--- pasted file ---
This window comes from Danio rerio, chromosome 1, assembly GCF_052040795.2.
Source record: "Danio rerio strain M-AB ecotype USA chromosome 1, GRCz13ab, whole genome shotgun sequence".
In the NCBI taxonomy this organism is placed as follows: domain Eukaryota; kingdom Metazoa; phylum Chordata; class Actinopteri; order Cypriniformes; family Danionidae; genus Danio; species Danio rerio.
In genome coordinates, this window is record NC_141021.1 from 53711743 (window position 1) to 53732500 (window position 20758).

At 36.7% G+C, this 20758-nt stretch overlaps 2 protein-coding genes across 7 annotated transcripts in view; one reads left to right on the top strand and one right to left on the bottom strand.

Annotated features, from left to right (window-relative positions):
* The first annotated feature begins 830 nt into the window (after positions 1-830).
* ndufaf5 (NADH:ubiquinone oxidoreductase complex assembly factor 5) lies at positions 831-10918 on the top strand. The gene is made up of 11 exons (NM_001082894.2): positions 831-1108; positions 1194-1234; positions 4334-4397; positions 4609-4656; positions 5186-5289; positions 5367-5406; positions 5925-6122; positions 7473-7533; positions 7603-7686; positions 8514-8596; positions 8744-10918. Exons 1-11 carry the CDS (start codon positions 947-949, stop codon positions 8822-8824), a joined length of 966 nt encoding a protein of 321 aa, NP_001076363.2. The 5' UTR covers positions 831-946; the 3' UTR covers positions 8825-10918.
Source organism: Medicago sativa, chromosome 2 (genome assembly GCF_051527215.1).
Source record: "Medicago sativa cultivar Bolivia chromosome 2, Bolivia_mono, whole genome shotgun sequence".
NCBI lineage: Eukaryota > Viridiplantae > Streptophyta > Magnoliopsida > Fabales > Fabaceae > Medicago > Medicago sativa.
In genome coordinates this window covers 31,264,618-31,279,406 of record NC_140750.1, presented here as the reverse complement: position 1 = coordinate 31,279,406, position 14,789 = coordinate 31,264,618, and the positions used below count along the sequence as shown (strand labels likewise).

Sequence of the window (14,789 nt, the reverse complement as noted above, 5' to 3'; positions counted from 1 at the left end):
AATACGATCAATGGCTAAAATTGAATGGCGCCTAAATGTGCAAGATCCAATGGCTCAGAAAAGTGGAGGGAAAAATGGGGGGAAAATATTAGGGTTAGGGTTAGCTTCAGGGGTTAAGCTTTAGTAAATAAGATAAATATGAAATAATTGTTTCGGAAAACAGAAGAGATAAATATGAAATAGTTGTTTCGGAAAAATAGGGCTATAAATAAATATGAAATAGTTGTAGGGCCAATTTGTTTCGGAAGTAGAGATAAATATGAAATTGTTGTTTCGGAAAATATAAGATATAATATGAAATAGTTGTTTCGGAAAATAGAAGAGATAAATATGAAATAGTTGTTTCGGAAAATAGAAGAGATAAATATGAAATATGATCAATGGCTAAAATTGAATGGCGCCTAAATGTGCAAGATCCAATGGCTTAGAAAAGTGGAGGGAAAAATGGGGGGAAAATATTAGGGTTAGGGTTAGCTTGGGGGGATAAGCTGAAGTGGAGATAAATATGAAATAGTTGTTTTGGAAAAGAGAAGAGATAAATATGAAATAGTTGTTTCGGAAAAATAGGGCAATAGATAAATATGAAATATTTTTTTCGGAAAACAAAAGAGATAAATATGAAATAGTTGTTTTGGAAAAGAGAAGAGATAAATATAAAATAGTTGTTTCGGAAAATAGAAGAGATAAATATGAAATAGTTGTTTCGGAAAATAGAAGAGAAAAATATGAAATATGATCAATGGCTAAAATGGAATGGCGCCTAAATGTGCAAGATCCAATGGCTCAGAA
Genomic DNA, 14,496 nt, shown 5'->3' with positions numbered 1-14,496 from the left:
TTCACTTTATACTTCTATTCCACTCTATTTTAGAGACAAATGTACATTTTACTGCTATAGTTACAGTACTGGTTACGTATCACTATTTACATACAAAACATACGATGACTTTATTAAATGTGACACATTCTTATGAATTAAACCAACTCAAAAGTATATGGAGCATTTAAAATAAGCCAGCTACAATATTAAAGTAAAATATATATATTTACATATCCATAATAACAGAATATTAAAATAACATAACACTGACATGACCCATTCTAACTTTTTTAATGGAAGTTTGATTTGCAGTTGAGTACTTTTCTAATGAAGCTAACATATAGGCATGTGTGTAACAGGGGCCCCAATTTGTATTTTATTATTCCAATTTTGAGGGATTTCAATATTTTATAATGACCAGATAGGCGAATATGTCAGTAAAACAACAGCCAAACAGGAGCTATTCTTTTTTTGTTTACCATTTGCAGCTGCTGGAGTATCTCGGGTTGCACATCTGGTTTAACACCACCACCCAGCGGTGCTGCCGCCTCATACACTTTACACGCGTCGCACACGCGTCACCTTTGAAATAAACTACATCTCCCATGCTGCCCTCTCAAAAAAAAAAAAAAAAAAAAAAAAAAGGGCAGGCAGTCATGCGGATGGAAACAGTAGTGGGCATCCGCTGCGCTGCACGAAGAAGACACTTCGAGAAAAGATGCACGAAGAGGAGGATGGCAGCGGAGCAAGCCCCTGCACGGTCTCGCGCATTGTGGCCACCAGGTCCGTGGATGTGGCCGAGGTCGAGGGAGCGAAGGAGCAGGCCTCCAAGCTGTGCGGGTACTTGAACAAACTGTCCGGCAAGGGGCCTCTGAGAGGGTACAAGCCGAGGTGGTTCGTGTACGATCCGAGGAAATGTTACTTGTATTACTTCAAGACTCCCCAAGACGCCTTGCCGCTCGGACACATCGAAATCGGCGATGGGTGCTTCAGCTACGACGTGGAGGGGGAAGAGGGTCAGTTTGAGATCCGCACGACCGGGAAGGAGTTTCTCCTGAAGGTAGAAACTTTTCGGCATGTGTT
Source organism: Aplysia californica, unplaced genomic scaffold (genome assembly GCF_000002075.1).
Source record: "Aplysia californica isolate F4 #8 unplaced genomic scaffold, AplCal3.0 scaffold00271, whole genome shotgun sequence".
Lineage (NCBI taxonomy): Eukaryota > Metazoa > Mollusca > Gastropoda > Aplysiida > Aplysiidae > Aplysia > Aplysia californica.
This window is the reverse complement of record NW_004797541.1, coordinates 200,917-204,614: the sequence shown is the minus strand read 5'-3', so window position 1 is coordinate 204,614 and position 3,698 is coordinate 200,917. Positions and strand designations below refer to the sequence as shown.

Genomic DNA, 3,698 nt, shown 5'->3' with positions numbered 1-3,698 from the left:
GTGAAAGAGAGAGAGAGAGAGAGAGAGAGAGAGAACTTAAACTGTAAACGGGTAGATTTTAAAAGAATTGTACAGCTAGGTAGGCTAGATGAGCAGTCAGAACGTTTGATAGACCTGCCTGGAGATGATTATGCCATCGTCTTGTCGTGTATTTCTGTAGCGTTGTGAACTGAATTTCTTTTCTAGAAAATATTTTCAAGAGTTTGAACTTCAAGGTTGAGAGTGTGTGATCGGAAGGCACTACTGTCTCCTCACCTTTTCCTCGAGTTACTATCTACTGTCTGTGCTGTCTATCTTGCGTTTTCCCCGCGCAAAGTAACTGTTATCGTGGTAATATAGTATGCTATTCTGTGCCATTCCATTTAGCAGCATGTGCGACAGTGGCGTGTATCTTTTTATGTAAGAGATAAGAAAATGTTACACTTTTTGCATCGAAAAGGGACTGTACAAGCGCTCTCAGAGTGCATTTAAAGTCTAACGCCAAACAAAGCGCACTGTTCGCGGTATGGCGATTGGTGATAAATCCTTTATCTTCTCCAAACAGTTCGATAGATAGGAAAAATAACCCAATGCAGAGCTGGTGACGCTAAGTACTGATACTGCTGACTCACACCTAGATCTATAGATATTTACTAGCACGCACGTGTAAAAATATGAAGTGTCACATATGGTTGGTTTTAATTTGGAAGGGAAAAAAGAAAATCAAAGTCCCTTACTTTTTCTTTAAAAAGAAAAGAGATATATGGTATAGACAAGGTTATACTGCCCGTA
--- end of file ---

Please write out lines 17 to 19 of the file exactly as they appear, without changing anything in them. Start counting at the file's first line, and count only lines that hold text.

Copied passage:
Source organism: Aplysia californica, unplaced genomic scaffold (genome assembly GCF_000002075.1).
Source record: "Aplysia californica isolate F4 #8 unplaced genomic scaffold, AplCal3.0 scaffold00271, whole genome shotgun sequence".
Lineage (NCBI taxonomy): Eukaryota > Metazoa > Mollusca > Gastropoda > Aplysiida > Aplysiidae > Aplysia > Aplysia californica.